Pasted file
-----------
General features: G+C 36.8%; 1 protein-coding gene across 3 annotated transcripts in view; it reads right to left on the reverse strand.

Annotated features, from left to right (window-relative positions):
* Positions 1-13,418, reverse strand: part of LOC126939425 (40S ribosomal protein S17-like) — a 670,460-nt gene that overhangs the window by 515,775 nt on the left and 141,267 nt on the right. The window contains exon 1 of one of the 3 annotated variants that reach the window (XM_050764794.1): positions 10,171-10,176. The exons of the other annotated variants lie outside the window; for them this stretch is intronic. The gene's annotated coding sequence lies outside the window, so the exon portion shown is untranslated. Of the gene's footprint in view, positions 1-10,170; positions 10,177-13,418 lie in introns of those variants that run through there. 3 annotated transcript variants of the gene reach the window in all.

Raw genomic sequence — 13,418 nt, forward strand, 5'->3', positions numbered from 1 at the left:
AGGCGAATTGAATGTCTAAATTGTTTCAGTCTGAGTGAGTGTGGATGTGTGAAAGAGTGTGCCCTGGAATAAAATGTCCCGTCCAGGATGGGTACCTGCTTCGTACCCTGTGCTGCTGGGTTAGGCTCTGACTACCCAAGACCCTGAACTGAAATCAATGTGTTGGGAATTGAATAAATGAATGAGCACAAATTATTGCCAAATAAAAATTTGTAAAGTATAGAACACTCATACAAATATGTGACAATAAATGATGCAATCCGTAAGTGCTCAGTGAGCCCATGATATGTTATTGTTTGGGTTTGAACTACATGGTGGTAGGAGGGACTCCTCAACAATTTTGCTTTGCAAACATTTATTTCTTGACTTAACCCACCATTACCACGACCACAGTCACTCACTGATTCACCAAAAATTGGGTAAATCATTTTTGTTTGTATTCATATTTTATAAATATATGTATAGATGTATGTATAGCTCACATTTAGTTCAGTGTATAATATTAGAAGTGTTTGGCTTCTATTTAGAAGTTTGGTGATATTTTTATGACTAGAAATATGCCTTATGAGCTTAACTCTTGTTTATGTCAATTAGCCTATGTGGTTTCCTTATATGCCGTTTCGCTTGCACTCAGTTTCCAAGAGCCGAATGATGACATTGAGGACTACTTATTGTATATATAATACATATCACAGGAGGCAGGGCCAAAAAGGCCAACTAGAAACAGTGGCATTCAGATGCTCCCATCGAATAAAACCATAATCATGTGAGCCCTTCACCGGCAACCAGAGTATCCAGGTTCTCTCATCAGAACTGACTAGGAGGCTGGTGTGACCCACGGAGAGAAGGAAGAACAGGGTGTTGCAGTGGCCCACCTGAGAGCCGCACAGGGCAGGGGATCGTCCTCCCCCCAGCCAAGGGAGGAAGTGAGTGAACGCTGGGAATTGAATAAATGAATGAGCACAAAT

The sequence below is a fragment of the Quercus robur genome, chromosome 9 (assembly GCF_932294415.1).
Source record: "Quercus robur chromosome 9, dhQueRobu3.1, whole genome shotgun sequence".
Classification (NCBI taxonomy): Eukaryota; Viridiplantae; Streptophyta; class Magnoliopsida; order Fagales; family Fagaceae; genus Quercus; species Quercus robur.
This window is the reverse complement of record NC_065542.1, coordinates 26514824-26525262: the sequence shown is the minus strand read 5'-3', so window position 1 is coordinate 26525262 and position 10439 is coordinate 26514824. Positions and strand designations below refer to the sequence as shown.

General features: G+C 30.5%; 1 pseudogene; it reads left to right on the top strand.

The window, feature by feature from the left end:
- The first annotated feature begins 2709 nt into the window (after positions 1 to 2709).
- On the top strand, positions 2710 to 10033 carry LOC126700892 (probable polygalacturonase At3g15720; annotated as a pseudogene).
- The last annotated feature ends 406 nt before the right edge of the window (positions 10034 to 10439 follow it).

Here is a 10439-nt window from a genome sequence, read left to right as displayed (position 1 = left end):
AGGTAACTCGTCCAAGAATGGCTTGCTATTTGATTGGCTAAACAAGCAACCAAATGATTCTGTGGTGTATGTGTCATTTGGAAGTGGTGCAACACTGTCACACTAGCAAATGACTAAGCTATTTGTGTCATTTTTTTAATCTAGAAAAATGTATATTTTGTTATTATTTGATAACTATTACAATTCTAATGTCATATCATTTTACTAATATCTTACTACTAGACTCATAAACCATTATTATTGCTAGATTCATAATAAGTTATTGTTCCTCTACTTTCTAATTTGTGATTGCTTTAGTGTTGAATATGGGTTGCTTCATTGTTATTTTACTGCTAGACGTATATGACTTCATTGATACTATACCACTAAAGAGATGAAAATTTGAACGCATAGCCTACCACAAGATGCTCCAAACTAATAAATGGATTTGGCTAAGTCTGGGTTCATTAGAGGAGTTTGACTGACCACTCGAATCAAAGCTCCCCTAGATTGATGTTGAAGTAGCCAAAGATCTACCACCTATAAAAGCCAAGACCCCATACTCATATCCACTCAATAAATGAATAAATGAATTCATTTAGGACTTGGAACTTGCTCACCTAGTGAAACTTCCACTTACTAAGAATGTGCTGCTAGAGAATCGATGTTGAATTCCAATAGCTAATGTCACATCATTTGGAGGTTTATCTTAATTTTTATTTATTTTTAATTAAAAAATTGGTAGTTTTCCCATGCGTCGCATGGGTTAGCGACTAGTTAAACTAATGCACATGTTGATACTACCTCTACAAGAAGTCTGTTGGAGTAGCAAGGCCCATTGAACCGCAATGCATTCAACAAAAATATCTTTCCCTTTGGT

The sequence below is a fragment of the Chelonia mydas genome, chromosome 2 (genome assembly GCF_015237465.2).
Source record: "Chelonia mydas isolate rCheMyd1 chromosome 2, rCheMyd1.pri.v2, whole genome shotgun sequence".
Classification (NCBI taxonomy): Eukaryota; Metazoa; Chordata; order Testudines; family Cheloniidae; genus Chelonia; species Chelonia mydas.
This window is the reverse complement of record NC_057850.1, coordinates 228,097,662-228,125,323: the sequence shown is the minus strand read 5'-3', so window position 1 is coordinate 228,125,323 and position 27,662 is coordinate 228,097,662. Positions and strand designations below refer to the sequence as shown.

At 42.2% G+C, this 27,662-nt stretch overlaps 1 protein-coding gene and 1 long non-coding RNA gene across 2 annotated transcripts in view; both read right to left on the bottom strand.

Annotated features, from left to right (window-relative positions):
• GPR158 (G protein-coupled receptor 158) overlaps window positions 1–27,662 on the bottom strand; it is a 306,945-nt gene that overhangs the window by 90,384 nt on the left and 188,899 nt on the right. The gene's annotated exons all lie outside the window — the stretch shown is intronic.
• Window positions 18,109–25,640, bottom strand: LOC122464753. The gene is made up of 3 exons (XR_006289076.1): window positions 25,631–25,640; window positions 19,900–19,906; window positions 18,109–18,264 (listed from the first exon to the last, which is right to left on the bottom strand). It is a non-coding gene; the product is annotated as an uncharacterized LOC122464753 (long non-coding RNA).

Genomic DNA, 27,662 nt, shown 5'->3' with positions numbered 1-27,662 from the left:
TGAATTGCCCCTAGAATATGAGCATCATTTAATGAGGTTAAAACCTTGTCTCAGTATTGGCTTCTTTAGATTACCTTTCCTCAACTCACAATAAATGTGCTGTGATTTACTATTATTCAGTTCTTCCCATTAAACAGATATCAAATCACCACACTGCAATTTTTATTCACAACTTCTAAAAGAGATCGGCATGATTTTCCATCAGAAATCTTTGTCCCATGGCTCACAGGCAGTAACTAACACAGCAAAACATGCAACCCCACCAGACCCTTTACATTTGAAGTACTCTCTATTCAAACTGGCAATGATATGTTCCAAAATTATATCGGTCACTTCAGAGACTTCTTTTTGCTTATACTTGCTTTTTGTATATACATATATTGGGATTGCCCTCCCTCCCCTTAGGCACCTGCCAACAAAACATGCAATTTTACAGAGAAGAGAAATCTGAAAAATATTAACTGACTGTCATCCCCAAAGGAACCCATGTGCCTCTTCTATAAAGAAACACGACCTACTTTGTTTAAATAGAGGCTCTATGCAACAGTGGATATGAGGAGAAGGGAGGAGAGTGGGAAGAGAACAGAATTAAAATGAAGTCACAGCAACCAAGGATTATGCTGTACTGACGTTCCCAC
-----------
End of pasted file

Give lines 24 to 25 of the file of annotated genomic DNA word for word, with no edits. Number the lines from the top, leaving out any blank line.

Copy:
• Window positions 18,109–25,640, bottom strand: LOC122464753. The gene is made up of 3 exons (XR_006289076.1): window positions 25,631–25,640; window positions 19,900–19,906; window positions 18,109–18,264 (listed from the first exon to the last, which is right to left on the bottom strand). It is a non-coding gene; the product is annotated as an uncharacterized LOC122464753 (long non-coding RNA).

Genomic DNA, 27,662 nt, shown 5'->3' with positions numbered 1-27,662 from the left: